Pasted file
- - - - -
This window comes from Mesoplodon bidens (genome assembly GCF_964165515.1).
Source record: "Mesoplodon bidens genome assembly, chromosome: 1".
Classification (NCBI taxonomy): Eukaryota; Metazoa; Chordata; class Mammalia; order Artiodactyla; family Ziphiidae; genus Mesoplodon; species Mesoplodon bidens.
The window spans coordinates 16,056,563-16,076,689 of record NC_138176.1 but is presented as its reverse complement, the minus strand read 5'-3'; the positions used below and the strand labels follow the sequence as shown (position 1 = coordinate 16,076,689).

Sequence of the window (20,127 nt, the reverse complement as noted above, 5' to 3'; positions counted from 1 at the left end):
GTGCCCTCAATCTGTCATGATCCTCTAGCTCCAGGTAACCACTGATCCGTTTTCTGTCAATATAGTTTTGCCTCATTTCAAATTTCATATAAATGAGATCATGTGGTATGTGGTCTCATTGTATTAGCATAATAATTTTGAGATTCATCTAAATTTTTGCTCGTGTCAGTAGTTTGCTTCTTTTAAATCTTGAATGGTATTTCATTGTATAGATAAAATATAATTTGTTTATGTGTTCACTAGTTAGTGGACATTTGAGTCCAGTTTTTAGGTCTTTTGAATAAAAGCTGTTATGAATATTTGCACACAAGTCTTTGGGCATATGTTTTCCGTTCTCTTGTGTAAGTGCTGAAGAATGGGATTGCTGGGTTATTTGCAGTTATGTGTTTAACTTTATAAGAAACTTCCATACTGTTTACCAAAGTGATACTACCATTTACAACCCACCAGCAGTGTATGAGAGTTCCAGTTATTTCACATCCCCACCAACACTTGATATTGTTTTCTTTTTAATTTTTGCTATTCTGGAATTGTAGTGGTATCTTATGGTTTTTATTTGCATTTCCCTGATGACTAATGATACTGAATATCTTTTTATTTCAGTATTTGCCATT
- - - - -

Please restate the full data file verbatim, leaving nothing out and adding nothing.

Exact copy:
This window comes from Mesoplodon bidens (genome assembly GCF_964165515.1).
Source record: "Mesoplodon bidens genome assembly, chromosome: 1".
Classification (NCBI taxonomy): Eukaryota; Metazoa; Chordata; class Mammalia; order Artiodactyla; family Ziphiidae; genus Mesoplodon; species Mesoplodon bidens.
The window spans coordinates 16,056,563-16,076,689 of record NC_138176.1 but is presented as its reverse complement, the minus strand read 5'-3'; the positions used below and the strand labels follow the sequence as shown (position 1 = coordinate 16,076,689).

Sequence of the window (20,127 nt, the reverse complement as noted above, 5' to 3'; positions counted from 1 at the left end):
GTGCCCTCAATCTGTCATGATCCTCTAGCTCCAGGTAACCACTGATCCGTTTTCTGTCAATATAGTTTTGCCTCATTTCAAATTTCATATAAATGAGATCATGTGGTATGTGGTCTCATTGTATTAGCATAATAATTTTGAGATTCATCTAAATTTTTGCTCGTGTCAGTAGTTTGCTTCTTTTAAATCTTGAATGGTATTTCATTGTATAGATAAAATATAATTTGTTTATGTGTTCACTAGTTAGTGGACATTTGAGTCCAGTTTTTAGGTCTTTTGAATAAAAGCTGTTATGAATATTTGCACACAAGTCTTTGGGCATATGTTTTCCGTTCTCTTGTGTAAGTGCTGAAGAATGGGATTGCTGGGTTATTTGCAGTTATGTGTTTAACTTTATAAGAAACTTCCATACTGTTTACCAAAGTGATACTACCATTTACAACCCACCAGCAGTGTATGAGAGTTCCAGTTATTTCACATCCCCACCAACACTTGATATTGTTTTCTTTTTAATTTTTGCTATTCTGGAATTGTAGTGGTATCTTATGGTTTTTATTTGCATTTCCCTGATGACTAATGATACTGAATATCTTTTTATTTCAGTATTTGCCATT